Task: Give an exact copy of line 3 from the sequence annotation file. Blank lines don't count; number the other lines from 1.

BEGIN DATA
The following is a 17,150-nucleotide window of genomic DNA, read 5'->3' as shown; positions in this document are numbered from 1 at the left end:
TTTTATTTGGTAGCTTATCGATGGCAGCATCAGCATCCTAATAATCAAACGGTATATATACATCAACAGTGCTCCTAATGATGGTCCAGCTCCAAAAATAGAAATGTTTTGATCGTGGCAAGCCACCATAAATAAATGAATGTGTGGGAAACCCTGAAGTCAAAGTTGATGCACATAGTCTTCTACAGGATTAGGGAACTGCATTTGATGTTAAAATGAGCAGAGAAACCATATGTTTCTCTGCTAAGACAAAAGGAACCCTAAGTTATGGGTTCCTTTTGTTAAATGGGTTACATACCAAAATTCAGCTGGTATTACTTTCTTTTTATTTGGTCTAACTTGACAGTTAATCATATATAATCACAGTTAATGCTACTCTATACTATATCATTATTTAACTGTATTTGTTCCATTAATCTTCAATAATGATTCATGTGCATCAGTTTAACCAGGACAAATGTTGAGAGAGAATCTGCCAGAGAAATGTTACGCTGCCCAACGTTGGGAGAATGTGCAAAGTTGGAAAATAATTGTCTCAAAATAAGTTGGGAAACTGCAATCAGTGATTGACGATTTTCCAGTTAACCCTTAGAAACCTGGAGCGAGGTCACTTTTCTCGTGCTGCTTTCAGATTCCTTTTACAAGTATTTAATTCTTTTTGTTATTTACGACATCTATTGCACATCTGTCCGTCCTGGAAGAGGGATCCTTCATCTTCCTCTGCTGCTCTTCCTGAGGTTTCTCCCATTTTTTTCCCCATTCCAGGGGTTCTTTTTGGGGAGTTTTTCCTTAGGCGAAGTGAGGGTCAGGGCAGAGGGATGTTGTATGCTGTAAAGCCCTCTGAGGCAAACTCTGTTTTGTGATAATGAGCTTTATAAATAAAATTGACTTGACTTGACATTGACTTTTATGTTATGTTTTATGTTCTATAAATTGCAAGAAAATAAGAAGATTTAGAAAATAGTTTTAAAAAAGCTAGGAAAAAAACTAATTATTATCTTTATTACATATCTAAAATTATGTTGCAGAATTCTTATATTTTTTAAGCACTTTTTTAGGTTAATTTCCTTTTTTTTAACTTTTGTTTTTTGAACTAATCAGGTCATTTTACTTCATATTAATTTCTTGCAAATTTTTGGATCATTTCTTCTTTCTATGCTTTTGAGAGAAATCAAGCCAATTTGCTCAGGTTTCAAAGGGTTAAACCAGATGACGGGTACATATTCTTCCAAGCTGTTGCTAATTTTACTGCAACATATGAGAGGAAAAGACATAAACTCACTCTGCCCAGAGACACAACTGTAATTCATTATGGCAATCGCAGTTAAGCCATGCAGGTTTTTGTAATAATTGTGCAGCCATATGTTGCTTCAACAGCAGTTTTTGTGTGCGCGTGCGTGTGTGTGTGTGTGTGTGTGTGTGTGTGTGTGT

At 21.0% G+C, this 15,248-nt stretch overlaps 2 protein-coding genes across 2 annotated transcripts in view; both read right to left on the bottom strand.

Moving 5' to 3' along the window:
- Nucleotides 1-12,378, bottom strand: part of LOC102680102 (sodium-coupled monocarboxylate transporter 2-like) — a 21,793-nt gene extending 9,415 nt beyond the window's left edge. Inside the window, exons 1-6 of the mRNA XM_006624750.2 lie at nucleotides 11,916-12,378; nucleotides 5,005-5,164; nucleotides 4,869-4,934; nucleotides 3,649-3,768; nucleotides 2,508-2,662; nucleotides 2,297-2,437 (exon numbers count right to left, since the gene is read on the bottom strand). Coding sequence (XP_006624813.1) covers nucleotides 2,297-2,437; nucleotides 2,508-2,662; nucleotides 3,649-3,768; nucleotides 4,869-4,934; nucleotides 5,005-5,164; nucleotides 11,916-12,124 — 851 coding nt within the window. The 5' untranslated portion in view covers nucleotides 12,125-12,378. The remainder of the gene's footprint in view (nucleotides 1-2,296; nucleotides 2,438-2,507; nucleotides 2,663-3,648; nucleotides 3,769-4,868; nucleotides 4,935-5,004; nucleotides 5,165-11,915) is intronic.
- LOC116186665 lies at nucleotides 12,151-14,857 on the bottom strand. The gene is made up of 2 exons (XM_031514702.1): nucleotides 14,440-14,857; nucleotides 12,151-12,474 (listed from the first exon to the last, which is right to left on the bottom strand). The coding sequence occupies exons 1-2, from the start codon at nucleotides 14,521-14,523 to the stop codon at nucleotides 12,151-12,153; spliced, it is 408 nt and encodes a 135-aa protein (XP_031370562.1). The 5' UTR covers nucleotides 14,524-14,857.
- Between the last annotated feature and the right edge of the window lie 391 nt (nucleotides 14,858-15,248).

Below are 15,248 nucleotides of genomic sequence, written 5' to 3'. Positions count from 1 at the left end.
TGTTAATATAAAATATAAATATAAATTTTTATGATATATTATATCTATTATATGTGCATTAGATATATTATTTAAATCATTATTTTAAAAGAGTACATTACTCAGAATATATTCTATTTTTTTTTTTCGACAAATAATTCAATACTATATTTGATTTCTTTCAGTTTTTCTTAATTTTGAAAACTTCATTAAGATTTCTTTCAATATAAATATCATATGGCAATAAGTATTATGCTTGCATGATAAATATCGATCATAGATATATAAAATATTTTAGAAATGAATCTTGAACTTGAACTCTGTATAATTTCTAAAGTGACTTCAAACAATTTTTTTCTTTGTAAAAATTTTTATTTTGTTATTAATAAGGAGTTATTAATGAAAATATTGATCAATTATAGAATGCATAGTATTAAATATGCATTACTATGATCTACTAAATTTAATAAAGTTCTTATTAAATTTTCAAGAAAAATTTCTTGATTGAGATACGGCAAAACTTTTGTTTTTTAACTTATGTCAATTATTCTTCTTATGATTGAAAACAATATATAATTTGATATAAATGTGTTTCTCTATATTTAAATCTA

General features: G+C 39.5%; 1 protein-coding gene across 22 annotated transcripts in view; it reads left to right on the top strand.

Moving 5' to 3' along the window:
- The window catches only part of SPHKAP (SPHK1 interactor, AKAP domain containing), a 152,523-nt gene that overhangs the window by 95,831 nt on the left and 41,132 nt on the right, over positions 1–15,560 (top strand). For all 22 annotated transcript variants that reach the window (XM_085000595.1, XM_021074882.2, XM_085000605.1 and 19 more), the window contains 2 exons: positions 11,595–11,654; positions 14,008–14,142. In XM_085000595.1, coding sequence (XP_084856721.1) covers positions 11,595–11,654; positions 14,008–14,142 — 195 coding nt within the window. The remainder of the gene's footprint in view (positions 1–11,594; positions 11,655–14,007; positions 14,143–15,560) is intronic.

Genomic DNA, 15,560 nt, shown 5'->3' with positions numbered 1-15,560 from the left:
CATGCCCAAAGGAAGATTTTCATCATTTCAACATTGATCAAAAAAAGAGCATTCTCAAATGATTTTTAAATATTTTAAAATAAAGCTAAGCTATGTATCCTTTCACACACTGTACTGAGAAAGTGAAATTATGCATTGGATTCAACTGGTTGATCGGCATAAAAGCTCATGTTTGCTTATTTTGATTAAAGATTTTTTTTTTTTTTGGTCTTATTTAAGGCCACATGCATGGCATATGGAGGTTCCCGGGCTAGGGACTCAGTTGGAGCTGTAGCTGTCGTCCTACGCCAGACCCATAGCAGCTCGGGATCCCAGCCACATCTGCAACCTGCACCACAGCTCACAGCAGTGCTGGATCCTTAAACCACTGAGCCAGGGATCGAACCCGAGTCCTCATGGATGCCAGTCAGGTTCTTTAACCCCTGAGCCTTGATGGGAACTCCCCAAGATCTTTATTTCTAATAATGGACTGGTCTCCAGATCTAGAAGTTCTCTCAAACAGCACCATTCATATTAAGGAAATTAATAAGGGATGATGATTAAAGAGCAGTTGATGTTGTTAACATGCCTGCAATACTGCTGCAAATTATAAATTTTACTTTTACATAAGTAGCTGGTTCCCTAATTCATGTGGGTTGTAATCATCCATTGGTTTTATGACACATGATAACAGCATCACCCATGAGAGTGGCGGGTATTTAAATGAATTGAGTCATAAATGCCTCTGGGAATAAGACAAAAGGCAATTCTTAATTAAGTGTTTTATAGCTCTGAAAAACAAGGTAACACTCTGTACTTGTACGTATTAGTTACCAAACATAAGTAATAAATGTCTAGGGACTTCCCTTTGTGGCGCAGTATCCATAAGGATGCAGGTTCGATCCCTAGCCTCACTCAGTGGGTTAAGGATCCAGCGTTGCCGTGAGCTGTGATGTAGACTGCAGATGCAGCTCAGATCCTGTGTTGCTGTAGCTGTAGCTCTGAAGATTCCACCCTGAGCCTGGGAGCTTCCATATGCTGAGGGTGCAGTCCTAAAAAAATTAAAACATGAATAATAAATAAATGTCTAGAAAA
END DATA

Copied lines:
At 21.0% G+C, this 15,248-nt stretch overlaps 2 protein-coding genes across 2 annotated transcripts in view; both read right to left on the bottom strand.